There is no amount of spin that will make last night's loss any easier to stomach. There are no injuries severe enough to excuse a 5 goal second period, and no amount of bad luck that can account for four points from Jared Cowen. The Pens played like garbage, something that's becoming quite common this month, and even though they showed some degree of heart and toughness in coming back from a couple deficits last night, that heart and toughness was pretty much just Chris Kunitz standing in front of the net blocking Alex Bald's vision.
At the beginning of the season, we gave The Onus to Jordan Staal, writing:
So as he enters his sixth year in the league (at only 23-years-old), he's finally set up to answer the question that we've been wondering for a long time: what is Jordan Staal? Is he what he has been the first five years, a guy who can put up around 50 points but probably should be no better than your 2nd best center? Or, is he a guy who was sacrificing for his team, but stands poised now to have a break out year statistically (breakout for him would be 60+ points)? At 23 and with six years experience, it shouldn't matter anymore that he might be playing behind Sid and Geno: take the reins Jordy, and score 25/35 (at least) no matter who is out there. Do that, and we might forget that the three picks immediately after you in 2006 were Jonathan Toews, Nicklas Backstrom and Phil Kessel.But now, like the rest of the roster, Staal is hurt. While The Onus stays with him rain-or-shine, we're frankly so frustrated with the injury situation that we don't even care about our One Season-One Onus policy. That's right, we're reassigning The Onus. And to us, there's only one candidate.
The Pens roster is a mess right now. Everyone is hurt, was hurt, or is going to get hurt. There was a 50/50 chance that Fleury was going to catch gout in the third period last night. But despite the injury woes, the Pens roster is talented enough to, at the very least, not give up six goals to Ottawa. The problems the Pens are experiencing as a result of their injuries go beyond the X's and O's and the strain on the organization's depth chart. There are very good players capable of stepping in for all of the injured guys -- and they've done so.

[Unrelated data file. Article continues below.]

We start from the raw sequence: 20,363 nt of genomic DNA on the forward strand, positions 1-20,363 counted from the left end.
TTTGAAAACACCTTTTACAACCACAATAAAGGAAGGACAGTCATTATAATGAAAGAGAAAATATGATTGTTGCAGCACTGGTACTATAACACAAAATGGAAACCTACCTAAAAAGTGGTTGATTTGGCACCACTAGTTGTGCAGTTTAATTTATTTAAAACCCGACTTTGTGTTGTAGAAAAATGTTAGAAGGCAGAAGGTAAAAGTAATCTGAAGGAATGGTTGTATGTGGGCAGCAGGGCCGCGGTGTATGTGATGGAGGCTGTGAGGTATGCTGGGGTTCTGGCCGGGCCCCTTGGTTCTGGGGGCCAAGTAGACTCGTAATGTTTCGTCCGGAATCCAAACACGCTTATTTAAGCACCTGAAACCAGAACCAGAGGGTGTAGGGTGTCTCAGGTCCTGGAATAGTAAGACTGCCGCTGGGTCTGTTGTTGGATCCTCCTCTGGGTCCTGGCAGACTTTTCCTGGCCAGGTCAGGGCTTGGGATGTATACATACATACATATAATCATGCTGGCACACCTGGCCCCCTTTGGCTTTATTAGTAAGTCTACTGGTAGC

The much bigger issue is that it finally seems like the Pens' spirit is starting to wane. The year-long uncertainty surrounding Crosby -- uncertainty that is showing no sign of letting up -- the constant shuffling of lines and D-pairings, and the revolving door to the training room has, at least from the outside, given this season a different feel. One of resignation, not optimism.
Bylsma is the reigning Jack Adams winner as the league's best coach. He has 4 months of practice from last year shuttling guys from Wilkes-Barre to the big club not just to ride the pine, but to run the point on the power play. But unlike last year, things are getting to the point where expectations have to shift -- there is no more waiting around for the bad luck to change. The Pens have to make it change and that starts with Bylsma. He can't make guys healthier, but he can make sure the team doesn't feel sorry for itself. We believe that he can do it, and there's no coach we'd rather have in this scenario.
If Bylsma can do that, if he can get the team to keep shrugging it off -- well, that's the stuff that Jack Adams is made of.
|Jack Adams also made of this sweater.|
Does it want to linger in the middle of the playoff-pack and just hope that the injury luck turns around by April? Or does it want to look at itself and say "you know what, we can still be the best team in the East?"
That's the question Dan Bylsma has to answer. And that's why he has The Onus.